Should you get your DNA tested? Experts have their say

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Is it worthwhile to know you’re 25% Irish? from www.shutterstock.comAlexandra Hansen, The Conversation

With the advent of online ancestry DNA testing, and advancements in genetic screening for various medical aliments, we’re able to know more than ever about the genes that make us who we are.

But is there a point to knowing we’re 25 per cent Irish? And is there a point to knowing we could one day be struck down with a disease we’re unable to prevent?

We asked five experts if we should consider a DNA test.

Four out of five experts said yes

Here are their detailed responses:

David Kirchhoffer – Ethicist
Yes, but only if you understand and accept all the risks, the benefits are important enough, and you have competent specialist support. Risks include:

– inaccurate findings
– genetic risks that might never eventuate
– findings about diseases you can do nothing about
– findings that you weren’t expecting (for example about parentage)
– findings that may affect relatives who may not want to know
– the use of genetic information to your detriment, for example by employers, governments, health insurers
– crossovers between forensic and scientific databases that could implicate you in a crime.

Consider DNA testing if you meet criteria that recommend screening (like age or family history), you have symptoms that suggest a genetic cause (even if only to exclude it), and there is some realistic therapy available. Given the complexity of the issue, each case should be carefully considered. Not all DNA tests are equal, necessary, or even useful.

Jane Tiller – Public Health Genomics
Yes, so long as you know the implications, limitations and risks involved. Genetic testing can save lives, assist with disease prevention, answer diagnostic questions, provide insights into medication responses, and be a tool for discovering ancestry information. Genomic technology is advancing rapidly and the increase in genomic understanding is breathtaking. But genetic testing isn’t a crystal ball, is not determinative of all health outcomes, and isn’t always reliable.

There are many types of genetic tests, and you need to understand what a specific test can and can’t tell you. Further, there are implications of learning your genetic information, such as discrimination by life insurers and privacy implications, which you need to be aware of. If the genetic testing is accurate and reliable, the results will be explained to you by a genetics professional. If you understand and have thought through the limitations and risks, testing may be beneficial.

Julian Savulescu – Biomedical Ethics
Yes, knowledge is power. Genes don’t determine who we are – but they play an important part. Genetic testing can tell you whether you are at risk of disease, like some breast or bowel cancer, and you can take steps to prevent it. Or if you can’t, say you find you are at increased risk of dementia, you can make career, family, retirement, and other plans around the reality of your own life, not some imagined fiction. You can choose to use prenatal or embryo testing to have children who don’t have the same risks as you, or others.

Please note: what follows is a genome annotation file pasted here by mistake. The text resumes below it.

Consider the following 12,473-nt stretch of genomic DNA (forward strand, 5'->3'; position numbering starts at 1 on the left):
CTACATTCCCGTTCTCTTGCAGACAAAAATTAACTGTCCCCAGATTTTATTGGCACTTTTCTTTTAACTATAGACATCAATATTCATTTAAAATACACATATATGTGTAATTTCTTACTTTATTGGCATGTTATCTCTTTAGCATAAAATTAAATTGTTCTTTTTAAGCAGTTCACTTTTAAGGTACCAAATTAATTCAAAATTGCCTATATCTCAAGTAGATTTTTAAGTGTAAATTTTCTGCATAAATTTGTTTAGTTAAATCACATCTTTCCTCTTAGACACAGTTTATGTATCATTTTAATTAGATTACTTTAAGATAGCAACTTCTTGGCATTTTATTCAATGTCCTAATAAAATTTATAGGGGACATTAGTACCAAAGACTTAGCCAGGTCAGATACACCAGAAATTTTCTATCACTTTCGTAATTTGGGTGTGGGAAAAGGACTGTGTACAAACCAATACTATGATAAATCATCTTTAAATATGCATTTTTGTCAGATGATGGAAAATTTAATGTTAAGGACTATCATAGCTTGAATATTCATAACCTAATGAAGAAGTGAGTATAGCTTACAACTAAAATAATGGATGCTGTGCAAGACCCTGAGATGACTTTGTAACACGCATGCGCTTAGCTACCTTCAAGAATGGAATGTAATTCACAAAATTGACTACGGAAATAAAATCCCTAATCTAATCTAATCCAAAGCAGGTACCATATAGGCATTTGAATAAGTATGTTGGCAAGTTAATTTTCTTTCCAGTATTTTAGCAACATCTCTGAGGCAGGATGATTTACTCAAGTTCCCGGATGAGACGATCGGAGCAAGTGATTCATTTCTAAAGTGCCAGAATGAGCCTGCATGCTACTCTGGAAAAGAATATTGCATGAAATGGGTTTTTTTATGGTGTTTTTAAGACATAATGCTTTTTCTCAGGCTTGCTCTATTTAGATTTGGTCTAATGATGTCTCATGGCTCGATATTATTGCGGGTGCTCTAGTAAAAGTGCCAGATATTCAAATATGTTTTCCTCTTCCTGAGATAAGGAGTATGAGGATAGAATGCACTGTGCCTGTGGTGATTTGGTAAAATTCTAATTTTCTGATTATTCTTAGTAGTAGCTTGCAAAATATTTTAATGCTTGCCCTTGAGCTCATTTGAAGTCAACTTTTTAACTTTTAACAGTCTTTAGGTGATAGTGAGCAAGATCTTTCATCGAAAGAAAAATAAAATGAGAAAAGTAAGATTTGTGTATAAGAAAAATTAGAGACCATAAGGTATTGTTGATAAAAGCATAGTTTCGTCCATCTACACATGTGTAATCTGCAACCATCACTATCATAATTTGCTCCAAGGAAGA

Ancestry testing uncovers your broader family and shows how linked we are to people all over the world. In the future, polygenic testing will give better estimates of talents and personality, the opportunities and constraints on our lives. Power can be used for good, or misused. Genetic testing requires understanding and proper counselling. And genetic knowledge can be used to restrict freedom. But it can be liberating – freedom is choosing to set your own rules within the limits of your life.

Martin Delatycki – Genetic Researcher
Genetic testing is incredibly powerful in the right situations. If you have symptoms of a genetic disorder, testing can pinpoint the cause. If you have a family member with a genetic condition, testing can identify if you are at risk. For example if your parent has a mutation in a cancer gene you can be tested and if you have the mutation you can take steps to detect or prevent cancer.

Carrier screening can provide couples with information about potential genetic conditions in future children; reproductive options including IVF are available to avoid having a child with those conditions.

What about broad testing in the absence of any of the above scenarios? Such testing can be useful but needs to be approached with caution. Do you want to know if you have a mutation that means you will develop Alzheimer disease in your 40s or 50s and for which there is no preventive treatment?

Sylvia Metcalfe – Biochemistry Professor
No, not unless you are very convinced the company providing the test is reputable and can give you accurate information underpinned by scientific evidence. Be wary of how companies market their tests – some of their claims are very overstated. And many companies interpret the same result differently, which is worrying. This can be the case for tests marketed for ancestry, characteristics such as personality, as well as for medical, including health and wellness. Usually it’s because the evidence from different studies is not always the same, as we don’t yet know enough about all the DNA variations in our genome.

Someone with medical symptoms should consult a doctor, who can order DNA tests if necessary or refer on. While ancestry DNA testing can tell you about genetic relatives, much of the information about percentage ethnicity is too variable and often not useful. It’s also important to consider the terms and conditions under which you mail your sample to a company – they might onsell your DNA data.


If you have a “yes or no” health question you’d like posed to Five Experts, email your suggestion to: [email protected]

None of the authors have any interests or affiliations to declare.The Conversation